Birth siblings Nick and Zoey were both adopted from The Cradle. Hear how adoptive parents Wendy and Matt formed their family through adoption and the close relationship they formed with their children’s birth parents.
At three years old, Nick was a fiercely protective big brother to 19-month-old Zoey. She looked up to him like little sisters do, and no one could make her smile like Nick could.
Both Nick and Zoey were Cradle babies, and like a number of children adopted each year, they are also birth siblings. Nick and Zoey’s parents, Wendy and Matt Miller, recount how their adoption journey led them to two children who are perfectly matched to their family.
Navigating the Illinois Adoption Process
“Even when we were still dating, we always knew we wanted to have kids,” Wendy says. “Once we did get married and tried to get pregnant, we weren’t successful. Matt was ready to move to adoption pretty quickly. It took me a bit longer, but once I understood the whole process, I was all in.”
They came to The Cradle because of the agency’s reputation and were soon immersed in the home study classes, paperwork and myriad other details that go into becoming a parent through adoption. The Millers worked diligently on their adoption profile.
Wendy — who is a writer and loved the creative aspect of drafting a profile — called it a “labor of love.” Matt felt the end result “perfectly captured who we are.”
Six months after Wendy and Matt came to The Cradle, they went on the waiting list. They received a call almost right away and went through a match meeting with an expectant birth mother, but she ultimately decided to parent the child. Three months later, there was another potential match that didn’t work out. Finally, nine months after they first went on The Cradle’s adoptive parent list, Wendy and Matt were chosen a third time.
“We were excited but still cautious, since we had been through a match meeting before,” Matt says. “However, there was a difference this time, because the baby was already born and was currently in The Cradle Nursery.”
Connecting With Nick and Zoey’s Birth Parents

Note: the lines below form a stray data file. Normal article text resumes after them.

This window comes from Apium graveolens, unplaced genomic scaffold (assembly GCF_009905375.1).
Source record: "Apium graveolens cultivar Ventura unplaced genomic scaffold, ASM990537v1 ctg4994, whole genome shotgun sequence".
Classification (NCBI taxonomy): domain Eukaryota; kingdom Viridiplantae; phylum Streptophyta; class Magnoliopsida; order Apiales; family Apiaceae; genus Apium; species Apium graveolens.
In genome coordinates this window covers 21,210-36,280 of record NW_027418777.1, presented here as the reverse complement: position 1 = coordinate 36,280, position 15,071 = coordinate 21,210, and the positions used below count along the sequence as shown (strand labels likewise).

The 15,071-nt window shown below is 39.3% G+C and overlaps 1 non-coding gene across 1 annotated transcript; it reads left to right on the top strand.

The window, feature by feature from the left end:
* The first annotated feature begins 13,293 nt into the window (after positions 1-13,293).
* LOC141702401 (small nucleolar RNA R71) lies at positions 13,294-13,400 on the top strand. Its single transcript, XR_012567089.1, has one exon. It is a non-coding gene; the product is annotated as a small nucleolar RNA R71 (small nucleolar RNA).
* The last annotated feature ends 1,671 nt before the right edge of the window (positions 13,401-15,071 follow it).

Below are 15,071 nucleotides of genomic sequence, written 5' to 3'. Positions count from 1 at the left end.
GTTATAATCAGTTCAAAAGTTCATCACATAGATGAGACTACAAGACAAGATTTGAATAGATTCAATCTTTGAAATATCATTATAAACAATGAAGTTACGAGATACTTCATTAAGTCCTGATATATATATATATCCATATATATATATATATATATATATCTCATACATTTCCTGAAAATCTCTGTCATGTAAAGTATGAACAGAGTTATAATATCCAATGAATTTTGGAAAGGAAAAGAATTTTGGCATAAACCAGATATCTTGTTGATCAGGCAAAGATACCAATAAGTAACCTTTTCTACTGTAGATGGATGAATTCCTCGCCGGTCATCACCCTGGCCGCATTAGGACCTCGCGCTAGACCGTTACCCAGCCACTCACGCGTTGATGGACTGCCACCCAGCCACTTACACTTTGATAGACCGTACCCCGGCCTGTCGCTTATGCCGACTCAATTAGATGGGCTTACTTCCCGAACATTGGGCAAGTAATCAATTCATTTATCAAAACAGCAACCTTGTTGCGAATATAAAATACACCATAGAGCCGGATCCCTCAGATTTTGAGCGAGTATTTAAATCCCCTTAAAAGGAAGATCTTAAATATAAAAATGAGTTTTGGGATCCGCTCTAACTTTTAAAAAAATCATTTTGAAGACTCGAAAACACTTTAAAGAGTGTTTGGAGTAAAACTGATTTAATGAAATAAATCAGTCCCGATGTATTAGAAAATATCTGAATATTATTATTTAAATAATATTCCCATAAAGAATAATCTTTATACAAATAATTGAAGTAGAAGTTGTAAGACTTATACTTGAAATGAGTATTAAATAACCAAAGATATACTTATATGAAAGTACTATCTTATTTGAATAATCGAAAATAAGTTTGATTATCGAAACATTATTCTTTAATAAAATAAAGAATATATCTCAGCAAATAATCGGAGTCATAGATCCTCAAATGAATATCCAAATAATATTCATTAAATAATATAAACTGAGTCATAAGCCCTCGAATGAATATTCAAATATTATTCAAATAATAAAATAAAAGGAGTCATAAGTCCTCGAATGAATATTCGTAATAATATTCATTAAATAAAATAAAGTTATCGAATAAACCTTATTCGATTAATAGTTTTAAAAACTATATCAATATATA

The match meeting with the birth parents took place at The Cradle in early October 2012. Matt and Wendy clicked with the birth parents immediately, and two hours went by in a blink.
“Because of the parking situation at The Cradle [at that time], the birth parents had to move their car after two hours, even though we were in the middle of a match meeting,” Wendy recalls. “They had asked us if we wanted to meet the baby, since he was up in the Nursery. We were of course so excited, so they went to move their car and then we were going to meet the baby.”
When the couple came back, their birth parent counselor told Matt and Wendy the couple had made a decision: They wanted Matt and Wendy to adopt their baby, and they wanted him to go home that same day.
The Millers offered the most enthusiastic “yes” of their lives.
“We had come in prepared for a match meeting. We were positive and hopeful, but because of the previous [birth parent’s] change of heart, we kept our expectations low,” Wendy says. “My mom was out of town when we scheduled this meeting. She had offered to cancel her plans, but I said, ‘Don’t be silly — we’re not bringing home a baby.’ But that’s exactly what happened!”
Taking Home Baby Nick
The Millers made a quick run to Target for baby essentials while the birth parents completed their part of the paperwork. (Cradle policy requires that the adoptive parents leave the building when the birth parents sign surrender paperwork.) When they came back, Matt and Wendy met their son Nick for the first time, with his birth parents at their side.
Wendy describes the moment as surreal. “It was incredibly joyful but so bittersweet,” she says. “We were the happiest that we could ever be — yet looking at these beautiful birth parents, we knew that the best day of our lives was one of the worst days of their lives. To love someone so much to be willing to make a decision like that is truly amazing.”